This value is equal to the cosine of the angle between the two vectors, and serves as an indicator of the vertex's position that can be compared to the light's cone angles to determine where the vertex might lie in the inner or outer cones.

`Cosine = (VertexToLightDirection . SpotLightDirection)`

This value is compared to the cosine of the spotlight's inner and outer cone angles.

- If the value is less than or equal to the cosine of the outer cone angle, the vertex lies beyond the outer cone and receives no light.

- If the value is greater than the cosine of the inner cone angle, then the vertex is within the inner cone and receives the maximum amount of light.

# Lighting Model

We use an approximation consisting of three terms to model different species of light that occur in a scene: ambient, diffuse, and specular.

Th color component is blended between the light and the material and multiplied by a different intensity. The intensity of each component is determined by the light equation.

## Phong

The light calculations are done per pixel, in camera space.

In the vertex function, we convert the positions and directions into camera space.

### Vertex

- Calculate the position of the object from the perspective of the camera

**float4** position_model = **float4**(input_position, 1);
position_model = modelViewProjection_transform * position_model;

- Calculate the normal from the perspective of the camera

**float3** normal_model = float4(input_normal, 0);
normal_camera = (normalize(modelViewProjection_transform * normal_model.xyz);

- Calculate the view vector from the perspective of the camera

**float3** position_camera = (modelView_transform * position_model).xyz;
eyeDirection_camera = float3(0,0,0) - position_camera;

- Calculate the direction of the light from the position of the camera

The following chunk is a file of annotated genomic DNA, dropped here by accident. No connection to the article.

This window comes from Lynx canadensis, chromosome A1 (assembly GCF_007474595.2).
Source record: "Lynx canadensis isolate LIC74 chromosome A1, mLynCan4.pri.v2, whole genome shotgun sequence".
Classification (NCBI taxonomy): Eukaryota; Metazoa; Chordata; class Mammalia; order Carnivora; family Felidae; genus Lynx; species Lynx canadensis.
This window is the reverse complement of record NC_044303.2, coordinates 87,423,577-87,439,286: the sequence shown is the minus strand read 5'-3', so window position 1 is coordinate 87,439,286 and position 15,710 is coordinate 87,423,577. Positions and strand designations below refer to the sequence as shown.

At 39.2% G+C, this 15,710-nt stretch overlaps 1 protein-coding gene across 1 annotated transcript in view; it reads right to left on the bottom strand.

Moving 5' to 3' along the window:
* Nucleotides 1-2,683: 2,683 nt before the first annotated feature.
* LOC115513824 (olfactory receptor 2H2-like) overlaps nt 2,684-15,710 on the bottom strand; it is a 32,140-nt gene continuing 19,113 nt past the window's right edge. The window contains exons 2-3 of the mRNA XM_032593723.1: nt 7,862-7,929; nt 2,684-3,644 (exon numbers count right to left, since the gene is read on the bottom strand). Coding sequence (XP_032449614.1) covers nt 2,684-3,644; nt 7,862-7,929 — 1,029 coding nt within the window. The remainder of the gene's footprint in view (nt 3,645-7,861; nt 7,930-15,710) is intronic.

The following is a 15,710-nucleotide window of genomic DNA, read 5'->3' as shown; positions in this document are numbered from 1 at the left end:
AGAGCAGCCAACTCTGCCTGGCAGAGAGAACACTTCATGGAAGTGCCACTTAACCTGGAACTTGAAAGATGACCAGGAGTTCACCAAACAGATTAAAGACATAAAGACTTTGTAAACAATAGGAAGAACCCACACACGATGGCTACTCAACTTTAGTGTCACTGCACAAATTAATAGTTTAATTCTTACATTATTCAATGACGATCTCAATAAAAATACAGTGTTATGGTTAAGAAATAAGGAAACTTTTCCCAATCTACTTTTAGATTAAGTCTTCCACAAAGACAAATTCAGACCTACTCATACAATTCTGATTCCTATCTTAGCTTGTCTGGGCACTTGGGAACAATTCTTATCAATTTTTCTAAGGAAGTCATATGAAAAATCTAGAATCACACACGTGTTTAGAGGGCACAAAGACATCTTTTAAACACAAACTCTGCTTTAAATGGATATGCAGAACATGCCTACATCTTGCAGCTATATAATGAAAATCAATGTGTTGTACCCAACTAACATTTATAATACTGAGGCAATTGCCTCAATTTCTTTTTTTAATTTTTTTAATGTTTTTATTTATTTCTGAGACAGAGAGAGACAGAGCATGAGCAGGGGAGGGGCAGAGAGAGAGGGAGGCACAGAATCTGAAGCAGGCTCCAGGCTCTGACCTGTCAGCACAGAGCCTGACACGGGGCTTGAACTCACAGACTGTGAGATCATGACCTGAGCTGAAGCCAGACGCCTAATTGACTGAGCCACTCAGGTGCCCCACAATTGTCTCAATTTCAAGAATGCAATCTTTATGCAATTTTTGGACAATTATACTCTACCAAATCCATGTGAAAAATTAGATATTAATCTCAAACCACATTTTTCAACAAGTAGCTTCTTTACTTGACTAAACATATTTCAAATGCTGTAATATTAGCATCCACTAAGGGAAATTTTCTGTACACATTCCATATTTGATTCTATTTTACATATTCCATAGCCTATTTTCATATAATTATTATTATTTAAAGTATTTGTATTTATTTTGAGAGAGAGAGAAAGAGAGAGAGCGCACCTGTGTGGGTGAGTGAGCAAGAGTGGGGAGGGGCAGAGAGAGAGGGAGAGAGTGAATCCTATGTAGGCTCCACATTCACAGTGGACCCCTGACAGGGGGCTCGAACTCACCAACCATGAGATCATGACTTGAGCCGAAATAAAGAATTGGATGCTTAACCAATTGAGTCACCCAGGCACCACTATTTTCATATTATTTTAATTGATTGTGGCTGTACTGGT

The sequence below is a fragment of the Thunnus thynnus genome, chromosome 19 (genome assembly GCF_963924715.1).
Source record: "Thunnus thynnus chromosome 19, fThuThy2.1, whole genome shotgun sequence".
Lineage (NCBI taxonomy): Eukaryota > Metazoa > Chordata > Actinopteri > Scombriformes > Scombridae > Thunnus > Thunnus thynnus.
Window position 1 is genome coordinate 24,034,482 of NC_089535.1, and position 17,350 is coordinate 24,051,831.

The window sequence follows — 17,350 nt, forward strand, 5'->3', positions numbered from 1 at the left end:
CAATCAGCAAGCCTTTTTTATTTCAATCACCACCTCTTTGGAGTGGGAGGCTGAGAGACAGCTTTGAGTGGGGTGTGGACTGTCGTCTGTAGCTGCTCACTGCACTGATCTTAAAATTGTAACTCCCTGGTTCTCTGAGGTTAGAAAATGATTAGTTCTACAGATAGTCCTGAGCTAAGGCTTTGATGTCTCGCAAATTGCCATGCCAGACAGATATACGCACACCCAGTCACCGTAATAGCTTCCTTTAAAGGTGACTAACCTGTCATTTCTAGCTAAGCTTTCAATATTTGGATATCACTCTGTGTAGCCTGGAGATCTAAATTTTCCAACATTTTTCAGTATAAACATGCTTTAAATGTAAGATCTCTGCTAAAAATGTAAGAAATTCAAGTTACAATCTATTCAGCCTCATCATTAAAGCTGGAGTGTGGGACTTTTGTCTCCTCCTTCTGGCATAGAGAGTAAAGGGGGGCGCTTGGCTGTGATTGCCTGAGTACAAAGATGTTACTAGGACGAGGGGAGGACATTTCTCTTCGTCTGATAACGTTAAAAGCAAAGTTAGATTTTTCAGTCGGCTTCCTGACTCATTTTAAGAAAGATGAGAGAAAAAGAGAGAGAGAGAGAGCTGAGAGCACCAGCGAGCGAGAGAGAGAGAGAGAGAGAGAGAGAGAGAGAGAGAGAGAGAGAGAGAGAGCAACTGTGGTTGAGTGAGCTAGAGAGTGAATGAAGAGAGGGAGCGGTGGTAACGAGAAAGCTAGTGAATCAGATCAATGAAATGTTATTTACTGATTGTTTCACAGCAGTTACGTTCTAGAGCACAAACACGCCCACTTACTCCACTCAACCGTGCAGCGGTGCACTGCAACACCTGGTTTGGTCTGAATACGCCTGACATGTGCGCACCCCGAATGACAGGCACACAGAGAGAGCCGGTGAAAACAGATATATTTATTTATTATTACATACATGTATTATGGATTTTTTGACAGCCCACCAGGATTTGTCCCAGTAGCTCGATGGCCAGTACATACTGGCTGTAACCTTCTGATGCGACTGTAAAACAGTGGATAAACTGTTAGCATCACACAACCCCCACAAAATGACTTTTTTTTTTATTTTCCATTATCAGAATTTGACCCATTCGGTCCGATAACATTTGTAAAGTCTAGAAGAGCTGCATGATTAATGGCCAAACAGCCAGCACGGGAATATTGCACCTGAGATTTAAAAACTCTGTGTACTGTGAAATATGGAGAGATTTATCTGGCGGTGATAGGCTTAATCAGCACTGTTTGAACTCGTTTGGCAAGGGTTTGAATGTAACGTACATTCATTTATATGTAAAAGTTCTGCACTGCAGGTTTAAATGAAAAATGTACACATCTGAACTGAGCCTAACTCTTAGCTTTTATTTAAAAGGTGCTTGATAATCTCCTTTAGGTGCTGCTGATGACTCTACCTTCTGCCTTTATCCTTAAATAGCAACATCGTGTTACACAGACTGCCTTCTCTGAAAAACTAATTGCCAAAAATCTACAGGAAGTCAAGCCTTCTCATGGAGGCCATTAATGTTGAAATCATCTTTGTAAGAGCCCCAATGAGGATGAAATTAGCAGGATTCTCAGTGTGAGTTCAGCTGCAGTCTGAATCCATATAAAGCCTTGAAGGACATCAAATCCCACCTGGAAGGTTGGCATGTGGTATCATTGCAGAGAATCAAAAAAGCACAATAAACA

```
float3 lightPosition_camera = (view_transform * float4(lightPosition, 1)).xyz;
lightDirection_camera = lightPosition_camera + eyeDirection_camera
```

### Fragment

- The ambient color is constant.

**float4** ambientColor = materialAmbientColor;

- Calculate the diffuse color using the dot product between the surface normal and the light vector to estimate how much the surface is facing towards the light.

**float3** n = normalize(normal_camera);
float3 l = normalize(lightDirection_camera);
float n_dot_l = saturate(dot(n, l));
float4 diffuseColor = lightColor * n_dot_l * materialDiffuseColor;

- Calculate the specular color using the dot product to calculate how close the reflection of the light is pointing towards the viewer. The angle is raised by the shininess factor to control the size of the highlight.

**float3** e = normalize(eyeDirection_camera);
float3 r = -l + 2 * n_dot_l * n;
float e_dot_r = saturate(dot(e, r));
float intensity = pow(e_dot_r, materialShininess);
float4 specularColor = materialSpecularColor * lightColor * intensity;

- Combine the ambient, specular and diffuse colors to get the final color

`color = (ambientColor + diffuseColor + specularColor);`

## Deferred Lighting with Shadow Maps

Requires two passes, four color buffers (including two g-buffers), a depth buffer and a stencil buffer.

- A shadow pass draw the scene from the perspective of the directional light to the depth buffer to find out which pixel is occluded.